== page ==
For me as well, only things like Levaquin will knock out a sinus infection. My doctor warned me about heavy lifting with it, so I took it easy while I was on it and for 2 weeks after. I have experienced no bad effects at all. She also said the tendon problem is worse in older people, 60 and up.

Rob

[quote]beachguy498 wrote:

[quote]jbpick86 wrote:

[quote]XLR8MyLife wrote:
I get a bad sinus infection every 1 to 2 years. Tried other antibiotics but Levaquin is the magic bullet every time. However, I have noted decreased flexibility in my achilles tendon along with tightness and pain when doing things like walking up steps, playing basketball, or doing calf raises. It’s always in the back of my head that it could blow which is a real nightmare since it takes about a year to heal an achilles rupture.[/quote]

I also get frequent sinus infections. Levaquin and Cipro are my “magic bullets” as well. The one alternative that also seems to work, although it is very hard on your stomach, so be wary of that, is Clindamycin. May be something you want to check on.[/quote]

For me as well, only things like Levaquin will knock out a sinus infection. My doctor warned me about heavy lifting with it, so I took it easy while I was on it and for 2 weeks after. I have experienced no bad effects at all. She also said the tendon problem is worse in older people, 60 and up.

Rob[/quote]

I have always tried to avoid levaquin if possible after I had some serious joint pain while on it. Cipro doesn’t seem to do this and works just as well for me so that is usually my go to.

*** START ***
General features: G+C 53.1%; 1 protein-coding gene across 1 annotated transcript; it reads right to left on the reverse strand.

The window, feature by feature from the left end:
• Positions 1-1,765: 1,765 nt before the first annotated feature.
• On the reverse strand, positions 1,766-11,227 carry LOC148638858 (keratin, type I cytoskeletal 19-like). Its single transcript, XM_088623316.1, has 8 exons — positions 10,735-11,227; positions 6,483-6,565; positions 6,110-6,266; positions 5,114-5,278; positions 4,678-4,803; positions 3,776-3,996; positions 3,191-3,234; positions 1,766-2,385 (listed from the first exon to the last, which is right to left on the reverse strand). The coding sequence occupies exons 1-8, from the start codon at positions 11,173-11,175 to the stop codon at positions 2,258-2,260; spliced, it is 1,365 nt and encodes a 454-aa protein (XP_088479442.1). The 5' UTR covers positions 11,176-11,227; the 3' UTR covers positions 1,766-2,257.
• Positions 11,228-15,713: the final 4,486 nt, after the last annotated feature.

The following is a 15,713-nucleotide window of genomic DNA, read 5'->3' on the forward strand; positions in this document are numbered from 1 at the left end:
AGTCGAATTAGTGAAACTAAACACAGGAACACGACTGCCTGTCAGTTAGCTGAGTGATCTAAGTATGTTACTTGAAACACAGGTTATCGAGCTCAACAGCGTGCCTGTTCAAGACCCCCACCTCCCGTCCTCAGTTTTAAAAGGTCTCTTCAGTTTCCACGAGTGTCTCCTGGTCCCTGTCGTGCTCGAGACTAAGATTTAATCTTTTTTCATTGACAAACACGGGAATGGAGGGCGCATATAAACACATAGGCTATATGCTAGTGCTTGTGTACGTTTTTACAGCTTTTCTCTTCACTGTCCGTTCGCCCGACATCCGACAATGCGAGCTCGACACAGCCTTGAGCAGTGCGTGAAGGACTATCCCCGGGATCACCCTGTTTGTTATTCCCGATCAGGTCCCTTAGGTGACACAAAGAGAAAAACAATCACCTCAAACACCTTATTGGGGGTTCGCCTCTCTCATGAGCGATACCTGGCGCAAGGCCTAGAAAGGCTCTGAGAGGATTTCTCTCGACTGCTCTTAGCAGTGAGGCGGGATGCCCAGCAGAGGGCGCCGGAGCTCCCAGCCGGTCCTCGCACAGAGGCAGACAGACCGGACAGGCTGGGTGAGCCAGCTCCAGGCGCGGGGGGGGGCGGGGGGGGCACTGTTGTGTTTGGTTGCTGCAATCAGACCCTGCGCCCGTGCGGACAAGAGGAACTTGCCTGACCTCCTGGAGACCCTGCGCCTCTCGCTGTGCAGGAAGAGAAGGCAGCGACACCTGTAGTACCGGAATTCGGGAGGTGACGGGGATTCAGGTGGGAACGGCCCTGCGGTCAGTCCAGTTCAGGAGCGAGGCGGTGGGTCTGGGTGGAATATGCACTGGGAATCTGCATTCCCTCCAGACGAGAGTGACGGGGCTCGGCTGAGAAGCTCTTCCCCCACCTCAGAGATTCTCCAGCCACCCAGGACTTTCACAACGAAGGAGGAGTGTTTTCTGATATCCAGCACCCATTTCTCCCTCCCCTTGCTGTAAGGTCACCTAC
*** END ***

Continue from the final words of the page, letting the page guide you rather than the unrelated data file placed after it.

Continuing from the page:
[quote]XiaoNio wrote:
We’re taught that quinolones are in theory associated with tendon rupture, but in reality the studies initially showing that were in dogs. There have also been some isolated case studies. But on the whole there hasn’t been a whole lot of conclusive evidence showing quinolones put healthy populations at risk of tendon injury. Apparently there is some association with levaquin, but again there’s not a whole lot of conclusiveness to the studies.

Waterman’s case sounds a lot like an autoimmune reaction, which can sporadically happen with pretty much any medication. It’s also worth mentioning that these antibiotics are normally held for more serious infections and they do have a significant side effect profile like cardiac arrhythmias. If your doctor is reaching for cipro, moxi or levaquin, it’s not for your average sore throat. Mostly they’re used for hospital acquired pneumonia or urinary tract infections from indwelling catheters. The risk profile of the drugs I’d say is worth it considering the infections they are normally used to treat.[/quote]
This

I’ve taken cipro and never had any issues and I’m pushing 60. glad for the info. went to www.peoplespharmacy.com and found all kinds of issues being listed about fluoroquinolones. over 3400 lawsuites involving levofloxacin.

as soon as I got to the site saw this one on statins, which I take.

[quote]silverblood wrote:
I’ve taken cipro and never had any issues and I’m pushing 60. glad for the info. went to www.peoplespharmacy.com and found all kinds of issues being listed about fluoroquinolones. over 3400 lawsuites involving levofloxacin.

as soon as I got to the site saw this one on statins, which I take.

www.peoplespharmacy.com/2014/02/17/statin-ruined-his-bodybuilding-career/[/quote]

Statins can do massive muscle damage when mixed with certain supplements… Can’t remember too much info about it but I know grape fruit seed extract with it can cause issues.

Mercola has an article about some of this I think…

http://articles.mercola.com/sites/articles/archive/2009/08/06/statins-cause-muscle-damage.aspx